Protein may be just 10% of your diet, but it is crucial for rebuilding muscle tissue that may have been lost during an illness. Proteins, like meats, can also be difficult to swallow if they are not smoothly pureed. The best tool for pureeing meats is a mini-food processor. To achieve the proper soufflé-like texture, you need to add chicken stock (or the cooking liquid from vegetables) and a scoop of instant food thickener.  To make every bite count, add a spoonful of butter (or a heart-healthy fat), gravy or sauce to your puree.  Don’t forget beans and legumes!  Smooth, pureed, bean or lentil soups are a great way to add vegetables and protein to “healthy eating”. Smooth canned refried beans, either eaten alone or added to pureed meats, are delicious and can add much needed fiber and calories to a meal.

There are a few commercial “extras” that are helpful for adding protein and calories to liquids and purees. Benecalorie® is a convenient nutrient-dense “extra”.  One, 1.5 oz. tub has 300 calories and 7 grams of protein.  One tub costs about $2.00 but can be added by the spoonful to various foods over the course of the day. Benecalorie® is flavorless but adds richness.  Protein supplements like ProPass® and other whey-based proteins are also handy to add to anything you are mixing or pureeing. Whey-based proteins can be a little “gritty” and may add a “milky” texture to foods and liquids.

Other nutrient-dense extras include: sour cream, cream cheese, heavy cream, whipped topping, regular and Greek yogurt, honey, smooth jellies and jams, chocolate syrup, smooth fruit syrups, maple syrup and soft tofu.  Consider adding a spoonful of extras to whatever you are eating and drinking throughout the day.

Lastly, don’t forget fiber. When you are eating purees, it can be difficult to get enough fiber for health and comfort.  Soluble fiber products like Benefiber® mix completely into liquids and purees, are not “gritty” and do not add volume. If you are having trouble with normal digestion, you may want to consider adding a little soluble fiber supplement to the foods you are mixing or pureeing.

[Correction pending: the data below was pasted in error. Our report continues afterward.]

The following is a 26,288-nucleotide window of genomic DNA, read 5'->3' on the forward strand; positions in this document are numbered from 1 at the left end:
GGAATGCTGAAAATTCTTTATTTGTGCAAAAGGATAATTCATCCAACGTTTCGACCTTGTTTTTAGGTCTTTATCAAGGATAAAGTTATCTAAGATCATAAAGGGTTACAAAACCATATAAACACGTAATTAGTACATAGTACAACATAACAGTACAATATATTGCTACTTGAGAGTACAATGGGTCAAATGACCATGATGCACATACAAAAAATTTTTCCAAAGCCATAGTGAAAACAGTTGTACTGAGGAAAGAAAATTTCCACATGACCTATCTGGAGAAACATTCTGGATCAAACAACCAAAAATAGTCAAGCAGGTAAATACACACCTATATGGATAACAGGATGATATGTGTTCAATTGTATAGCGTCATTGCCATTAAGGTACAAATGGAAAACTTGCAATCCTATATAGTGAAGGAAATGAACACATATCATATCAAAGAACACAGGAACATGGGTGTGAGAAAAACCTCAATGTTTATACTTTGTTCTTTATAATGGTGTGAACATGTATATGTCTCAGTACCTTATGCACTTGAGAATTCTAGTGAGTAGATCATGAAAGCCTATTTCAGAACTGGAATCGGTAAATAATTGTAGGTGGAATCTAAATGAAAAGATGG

If you have any concerns, please ask your doctor for a referral to a Registered Dietitian, Nutritionist, or to a Speech Language Therapist who specializes in feeding.

Hopefully, making every bite count brings you health, healing and pleasure!



This article was submitted by Laura Michael. She has a Bachelor of Science degree in Nutrition from the Ohio State University and was a teaching assistant in the cooking program at the New School, in New York, NY. She trained with Annette Brown, MS, RD, CEC, one of the authors of the National Dysphagia Diet. She has spent more than ten years in teaching hospitals, nursing homes and with rehab staffs training them in how to manage the National Dysphagia Diet for their patients.

Her friends refer to her as the, “MacGyver of the Kitchen.”

If you have question or comments, Laura can be reached at:

Laura Michael

Dysphagia Supplies Direct, LLC